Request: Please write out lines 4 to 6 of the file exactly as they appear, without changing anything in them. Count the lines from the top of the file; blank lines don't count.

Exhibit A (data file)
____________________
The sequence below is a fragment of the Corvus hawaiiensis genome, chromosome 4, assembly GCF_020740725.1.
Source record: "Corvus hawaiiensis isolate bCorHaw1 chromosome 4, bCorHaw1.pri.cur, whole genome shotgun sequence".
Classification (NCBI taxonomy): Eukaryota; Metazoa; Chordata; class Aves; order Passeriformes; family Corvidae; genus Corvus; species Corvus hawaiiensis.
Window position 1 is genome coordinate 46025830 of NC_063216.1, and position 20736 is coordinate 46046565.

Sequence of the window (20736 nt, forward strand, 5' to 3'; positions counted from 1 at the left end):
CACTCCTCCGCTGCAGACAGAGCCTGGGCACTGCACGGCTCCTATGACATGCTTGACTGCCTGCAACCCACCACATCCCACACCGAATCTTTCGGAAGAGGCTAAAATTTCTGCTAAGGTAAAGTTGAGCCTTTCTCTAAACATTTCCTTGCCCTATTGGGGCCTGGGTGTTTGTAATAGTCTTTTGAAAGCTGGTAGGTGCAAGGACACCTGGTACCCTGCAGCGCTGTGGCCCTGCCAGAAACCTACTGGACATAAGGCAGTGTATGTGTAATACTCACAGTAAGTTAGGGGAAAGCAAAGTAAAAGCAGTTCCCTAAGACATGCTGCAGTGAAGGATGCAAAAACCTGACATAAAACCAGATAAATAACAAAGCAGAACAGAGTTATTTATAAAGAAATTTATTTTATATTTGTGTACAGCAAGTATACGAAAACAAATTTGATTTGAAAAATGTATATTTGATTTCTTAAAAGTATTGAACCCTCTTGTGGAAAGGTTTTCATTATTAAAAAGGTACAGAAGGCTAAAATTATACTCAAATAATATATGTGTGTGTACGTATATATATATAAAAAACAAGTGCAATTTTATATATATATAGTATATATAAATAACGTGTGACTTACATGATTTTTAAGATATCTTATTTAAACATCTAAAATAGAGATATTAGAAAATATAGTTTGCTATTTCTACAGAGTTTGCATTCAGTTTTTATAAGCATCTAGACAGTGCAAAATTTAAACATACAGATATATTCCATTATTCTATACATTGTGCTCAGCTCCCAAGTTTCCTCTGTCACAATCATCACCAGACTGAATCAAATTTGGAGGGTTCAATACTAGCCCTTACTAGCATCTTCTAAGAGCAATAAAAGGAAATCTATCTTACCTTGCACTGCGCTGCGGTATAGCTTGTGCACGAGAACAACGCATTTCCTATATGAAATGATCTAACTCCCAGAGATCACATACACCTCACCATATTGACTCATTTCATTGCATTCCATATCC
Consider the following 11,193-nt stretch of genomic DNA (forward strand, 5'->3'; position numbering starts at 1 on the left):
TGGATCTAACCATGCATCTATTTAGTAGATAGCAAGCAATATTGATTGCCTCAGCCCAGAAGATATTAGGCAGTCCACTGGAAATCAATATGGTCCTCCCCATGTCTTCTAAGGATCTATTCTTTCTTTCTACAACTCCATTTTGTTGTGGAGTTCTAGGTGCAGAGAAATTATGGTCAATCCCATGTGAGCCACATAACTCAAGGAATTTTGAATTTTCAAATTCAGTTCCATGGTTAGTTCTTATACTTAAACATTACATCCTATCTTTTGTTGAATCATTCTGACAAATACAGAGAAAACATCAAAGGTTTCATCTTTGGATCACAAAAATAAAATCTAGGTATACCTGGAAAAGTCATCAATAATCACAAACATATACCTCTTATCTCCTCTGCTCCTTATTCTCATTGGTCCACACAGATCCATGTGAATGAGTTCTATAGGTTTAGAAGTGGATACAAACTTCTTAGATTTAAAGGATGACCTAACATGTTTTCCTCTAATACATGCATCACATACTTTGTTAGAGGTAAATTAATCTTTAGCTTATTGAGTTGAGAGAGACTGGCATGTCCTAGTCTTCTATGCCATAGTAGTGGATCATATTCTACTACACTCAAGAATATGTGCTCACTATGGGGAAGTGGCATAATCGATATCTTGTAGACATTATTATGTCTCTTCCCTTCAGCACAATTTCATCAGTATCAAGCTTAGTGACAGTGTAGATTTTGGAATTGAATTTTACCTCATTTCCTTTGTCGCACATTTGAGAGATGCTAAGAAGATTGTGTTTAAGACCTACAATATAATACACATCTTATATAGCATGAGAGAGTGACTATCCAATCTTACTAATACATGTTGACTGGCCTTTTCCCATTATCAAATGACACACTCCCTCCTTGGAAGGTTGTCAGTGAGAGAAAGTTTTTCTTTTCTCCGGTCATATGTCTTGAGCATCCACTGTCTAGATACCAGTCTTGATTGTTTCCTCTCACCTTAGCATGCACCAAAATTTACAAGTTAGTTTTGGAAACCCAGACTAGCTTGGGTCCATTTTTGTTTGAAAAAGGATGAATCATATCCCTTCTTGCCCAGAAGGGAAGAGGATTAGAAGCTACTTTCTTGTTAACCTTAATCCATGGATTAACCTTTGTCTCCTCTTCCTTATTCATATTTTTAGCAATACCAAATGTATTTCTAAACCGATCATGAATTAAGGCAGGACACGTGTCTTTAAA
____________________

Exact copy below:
Window position 1 is genome coordinate 46025830 of NC_063216.1, and position 20736 is coordinate 46046565.

Sequence of the window (20736 nt, forward strand, 5' to 3'; positions counted from 1 at the left end):
CACTCCTCCGCTGCAGACAGAGCCTGGGCACTGCACGGCTCCTATGACATGCTTGACTGCCTGCAACCCACCACATCCCACACCGAATCTTTCGGAAGAGGCTAAAATTTCTGCTAAGGTAAAGTTGAGCCTTTCTCTAAACATTTCCTTGCCCTATTGGGGCCTGGGTGTTTGTAATAGTCTTTTGAAAGCTGGTAGGTGCAAGGACACCTGGTACCCTGCAGCGCTGTGGCCCTGCCAGAAACCTACTGGACATAAGGCAGTGTATGTGTAATACTCACAGTAAGTTAGGGGAAAGCAAAGTAAAAGCAGTTCCCTAAGACATGCTGCAGTGAAGGATGCAAAAACCTGACATAAAACCAGATAAATAACAAAGCAGAACAGAGTTATTTATAAAGAAATTTATTTTATATTTGTGTACAGCAAGTATACGAAAACAAATTTGATTTGAAAAATGTATATTTGATTTCTTAAAAGTATTGAACCCTCTTGTGGAAAGGTTTTCATTATTAAAAAGGTACAGAAGGCTAAAATTATACTCAAATAATATATGTGTGTGTACGTATATATATATAAAAAACAAGTGCAATTTTATATATATATAGTATATATAAATAACGTGTGACTTACATGATTTTTAAGATATCTTATTTAAACATCTAAAATAGAGATATTAGAAAATATAGTTTGCTATTTCTACAGAGTTTGCATTCAGTTTTTATAAGCATCTAGACAGTGCAAAATTTAAACATACAGATATATTCCATTATTCTATACATTGTGCTCAGCTCCCAAGTTTCCTCTGTCACAATCATCACCAGACTGAATCAAATTTGGAGGGTTCAATACTAGCCCTTACTAGCATCTTCTAAGAGCAATAAAAGGAAATCTATCTTACCTTGCACTGCGCTGCGGTATAGCTTGTGCACGAGAACAACGCATTTCCTATATGAAATGATCTAACTCCCAGAGATCACATACACCTCACCATATTGACTCATTTCATTGCATTCCATATCC